Posts Tagged ‘WTPA2’

WTPA2 Clock Characterization & Pulse Shaping

Wednesday, July 6th, 2011

So, after getting back to client work for a minute, I decided to try and nail the clock pulse shaping circuit problem with a more viable solution than throwing in an extra $5 op amp.
The problem with the original pulse shaper circuit was simply that it was designed with a function generator and not a 20 cent opamp in a RC oscillator. The idea was sound (I think) but the values were not.

The real problem is that the square-to-pulse converter has to shape two different clocks — it’s always driving the same IRQ pin, but it can be hooked up to WTPA2′s 4046 based VCO, or the LM358 based on a user switch. The 4046 is HC logic, and has really square edges. The LM358′s edges are not square, and their slew rate seems frequency dependent also. So, you could optimize components for one or the other, but not both. I did some bench tests to figure out what I needed to change to get this right.

Check it. Here’s the rising edge of the output from the VCO:
4046_Edge

And the corresponding output from the pulse shaping network:
4046_pulse

Since we aren’t changing the VCO, this is what we’re gonna call “normal”. The top trace shows a risetime of about 0.1uS (scope is 0.1uS/div, 2v/div) which is quite fast (50V/uS in opamp terms). The ringing here probably has to do with the long ground connection on my probe, and it doesn’t hurt anything except my pride. The bottom trace (the output from the pulse shaper) shows a clean low pulse which is about 6uS long total (2uS/div)
Now, here’s the LM358:

358_Edge

And the corresponding output from the pulse shaping network:
358_Pulse

Waaay different! This is the LM358 at its best incidentally — tested at low oscillator frequencies. At higher clock frequencies it slews even more slowly.
The top trace is 10uS/div, and shows a rise time of about 25uS (it’s 60uS with the clock cranked up to 25kHz). Annoyingly, it has that characteristic LM358 style crossover mess. AND it only gets up to about 4v. The rise time is really what matters though, and it is orders of magnitude slower than the 74hc4046. The bottom trace shows the output of the pulse shaper, trying but not quite making it. That dip never makes zero volts and might last 0.25uS. This doesn’t consistently trigger our interrupt-on-change IRQ.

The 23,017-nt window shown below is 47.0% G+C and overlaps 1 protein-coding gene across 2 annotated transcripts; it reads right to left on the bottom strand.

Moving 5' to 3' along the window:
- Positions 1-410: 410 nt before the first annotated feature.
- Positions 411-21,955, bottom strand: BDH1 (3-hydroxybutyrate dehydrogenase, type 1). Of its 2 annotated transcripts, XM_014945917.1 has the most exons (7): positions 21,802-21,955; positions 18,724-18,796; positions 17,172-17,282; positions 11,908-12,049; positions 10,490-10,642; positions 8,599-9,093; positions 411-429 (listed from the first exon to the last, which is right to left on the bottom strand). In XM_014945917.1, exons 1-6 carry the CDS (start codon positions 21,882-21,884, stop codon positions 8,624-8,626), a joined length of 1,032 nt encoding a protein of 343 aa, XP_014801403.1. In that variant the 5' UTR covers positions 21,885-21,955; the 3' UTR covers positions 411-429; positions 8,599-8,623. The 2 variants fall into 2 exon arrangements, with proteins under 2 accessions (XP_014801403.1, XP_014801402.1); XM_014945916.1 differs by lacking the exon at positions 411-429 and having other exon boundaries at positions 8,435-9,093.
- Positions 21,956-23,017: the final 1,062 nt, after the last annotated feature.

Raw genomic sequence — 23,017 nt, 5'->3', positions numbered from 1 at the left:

So, the question was what to do. I tested a TLV2462 opamp (my goto op amp for embedded stuff, made by TI, a tank) and it performed equivalently to the 4046, and the pulses worked great. It’s slew rate was rated at 1.6V/uS, which is about 5 times faster than the LM358′s 0.3 V/uS. So it was faster, but not by orders of magnitude. If I could find an opamp which cost about the same as the LM358 and had a better slew rate, that seemed appealing rather than trying to hack up a circuit on 300 already-fabbed boards. The question was how fast we needed to go.

I settled on three opamps for the test: The Microchip MCP6002 (0.6V/us), the Microchip MCP602 (2.3V/uS) and the Texas Instruments TLC272 (5.3V/uS). A few days later I had them all from Digikey. I tested the MCP6002 first, since it was the cheapest. (0.27 at quantity, as opposed to the LM358′s 0.20) Surprise surprise! It worked great on the first try.
Although I didn’t measure the rise time, it looked clean on a scope. The ouptut from the pulse shaper was 6-7uS which is as good as (and more importantly in line with) the logic chip in the VCO. This was also consistent with the TLV2462.

In conclusion, the cheapest and easiest way to solve this problem is (I think) to eat 0.27 per kit and throw in another opamp. Further, the results are interesting because they show that above a certain rise time, performance remains the same. My guess is that there’s a knee point in that filter, and as long as the dominant frequency of the edge is above it, we’re good to go. In this case, a clean 0.6V/uS output was enough to trigger the shaper reliably.

Now that the results are consistent and I’m in tweak mode anyway, I’ll probably try and get those pulse times down by half or so, just in case the ISR gets faster.

Analog is fun, yo.
xoxox
TB